"There is a blueness of sea that seems feasible only via Photoshop or an Instagram filter, but which is made real around the southeast Aegean's Dodecanese islands," says Hannah Jane Parkinson in The Guardian. Island-hopping as an independent traveller is easy enough in the Greek islands, but tour operators make life much easier.
The seven-night trip that Parkinson took starts from Kos, and a 40-minute ferry ride from there brings you to Kalymnos. The island is "a mecca for rock climbers" and famous for its traditional painters and craftsmen. There are also several pretty churches, but the monastery of Agios Savvas, atop Porthia port, is "special", "covered with gold and icons" and offering a "stunning vista" across the Aegean Sea.
Ten minutes away by boat from Kalymnos lies the volcanic island of Telendos, where "there isn't much to do except luxuriate in the peace and quiet". The nearby island of Lipsi has "some of the most picturesque beaches I've visited", and "architecture and history buffs" will revel in Lakki, the harbour town "built entirely in Mussolini's razionalismo style from the days of the Italian occupation".
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Sunvil's (020-8758 4758, Sunvil.co.uk) seven-night island-hopping trip costs from £750 per person, including flights from Gatwick.
Swim with sharks in Mexico
Isla Holbox is a Mexican island lying 120 miles northwest of Cancn on the mainland, with turquoise waters and unpaved streets. The name is said to come from the Mayan language for "black hole", perhaps due to the local freshwater springs. It has fine sand beaches, palm trees, wild flamingos and beachfront hotels, including the bohemian-chic, Italian-owned Hotelito Casa las Tortugas, "where I was lucky enough to land", says Christopher Reynolds in the Los Angeles Times.
If you take a boat out from the island from mid-May to mid-September, you can go swimming with whale sharks, and on nights when the moon is dim locals say you can spot bioluminescent phytoplankton glowing blue and green in the shallows. "I didn't see that", says Reynolds, "but I did catch sunrise and sunset at the dock as pelicans swooped and idle fishing boats bobbed." Half-day island-hopping tours take in Isla del Pjaros, where "I spotted two flamingos, and Yalahau, a freshwater spring where you can swim while iguanas and a coatimundi (a close relative of the raccoon) skirmish for scraps".
Connecting services from LA airport cost from $355. For the hotel, see HolboxCasaLasTortugas.com.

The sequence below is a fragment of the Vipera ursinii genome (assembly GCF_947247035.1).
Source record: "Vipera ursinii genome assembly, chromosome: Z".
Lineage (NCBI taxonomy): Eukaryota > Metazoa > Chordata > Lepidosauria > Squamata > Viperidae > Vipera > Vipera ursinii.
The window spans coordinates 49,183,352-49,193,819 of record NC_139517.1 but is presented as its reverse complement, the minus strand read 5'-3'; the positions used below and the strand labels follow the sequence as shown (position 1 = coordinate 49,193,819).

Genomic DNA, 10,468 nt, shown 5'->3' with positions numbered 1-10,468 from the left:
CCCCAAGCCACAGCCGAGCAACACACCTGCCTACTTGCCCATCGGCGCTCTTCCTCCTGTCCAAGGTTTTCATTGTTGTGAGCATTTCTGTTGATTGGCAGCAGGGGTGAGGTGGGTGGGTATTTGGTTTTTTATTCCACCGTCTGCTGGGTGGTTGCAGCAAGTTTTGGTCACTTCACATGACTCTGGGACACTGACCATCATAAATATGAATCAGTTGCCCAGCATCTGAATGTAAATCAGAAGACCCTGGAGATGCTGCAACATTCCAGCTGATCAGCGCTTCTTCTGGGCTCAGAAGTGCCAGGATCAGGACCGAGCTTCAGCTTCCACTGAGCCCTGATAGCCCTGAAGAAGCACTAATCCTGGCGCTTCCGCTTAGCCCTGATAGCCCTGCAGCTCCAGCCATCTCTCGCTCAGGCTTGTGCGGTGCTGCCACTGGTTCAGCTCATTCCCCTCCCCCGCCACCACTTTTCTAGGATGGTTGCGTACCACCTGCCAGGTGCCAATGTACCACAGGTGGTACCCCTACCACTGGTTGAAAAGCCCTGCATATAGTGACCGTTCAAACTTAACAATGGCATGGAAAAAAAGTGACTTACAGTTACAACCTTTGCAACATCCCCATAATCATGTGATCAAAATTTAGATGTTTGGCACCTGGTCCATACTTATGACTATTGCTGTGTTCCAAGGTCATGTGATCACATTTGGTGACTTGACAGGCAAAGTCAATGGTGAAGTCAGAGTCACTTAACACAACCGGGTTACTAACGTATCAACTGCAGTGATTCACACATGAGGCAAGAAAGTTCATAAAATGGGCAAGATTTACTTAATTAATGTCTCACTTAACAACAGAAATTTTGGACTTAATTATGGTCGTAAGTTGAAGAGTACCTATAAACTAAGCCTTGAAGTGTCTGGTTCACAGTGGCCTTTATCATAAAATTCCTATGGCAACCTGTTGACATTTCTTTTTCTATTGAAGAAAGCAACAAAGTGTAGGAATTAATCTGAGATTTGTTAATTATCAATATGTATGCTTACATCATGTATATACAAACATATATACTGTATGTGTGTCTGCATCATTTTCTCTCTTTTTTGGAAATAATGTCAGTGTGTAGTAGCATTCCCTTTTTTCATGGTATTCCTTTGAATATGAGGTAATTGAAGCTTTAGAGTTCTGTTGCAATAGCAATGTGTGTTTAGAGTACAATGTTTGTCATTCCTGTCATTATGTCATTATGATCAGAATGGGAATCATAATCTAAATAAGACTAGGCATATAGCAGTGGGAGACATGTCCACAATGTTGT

The Faroe Islands are a great destination for "committed foodies", says Georgina Wilson-Powell in the Evening Standard. The 11 islands between Norway and Iceland are remote and under-appreciated havens for Nordic cuisine. Long tunnels under the sea connect many of the bigger islands, while "endlessly curving roads go up and over the hills while waterfalls cascade down black rocks and cliffs".
The restaurants have been influenced by the success of iconic Scandinavian restaurants such as Noma. Koks, for example, serves "traditional Faroese fare" with a twist, such as lamb tallow served with a home-made savoury biscuit, which was "the best thing I've eaten in years", and skerpikjt, or dried mutton.
Atlantic Airways flies Edinburgh to Vgar from £200 return (Atlantic.fo/en).
Scuba and spa in the Maldives
The Maldives is renowned for itshundreds of islands housing a widearray of luxury resorts. But the latestnew opening is "giving a twist tothe sun, sea and sand' holidaysthat the destination is known for",says Angelina Villa-Clarke in Forbes.
Floating Resorts by Scubaspa isa "unique floating luxury resort"consisting of two yachts, designedfor divers and spa lovers. The vessels,named Ying and Yang, are the onlyones in the Maldives with a five-starscuba-diving rating, and each has"state-of-the art diving gear". Theytake travellers out on the sea wherethey can choose from itinerariesfocusing on scuba diving or spatreatments, or a combination of themboth. "From swimming with sharks tomassage with shells", guests can tailorthe activities around what suits them.
Alice grew up in Stockholm and studied at the University of the Arts London, where she gained a first-class BA in Journalism. She has written for several publications in Stockholm and London, and joined MoneyWeek in 2017.
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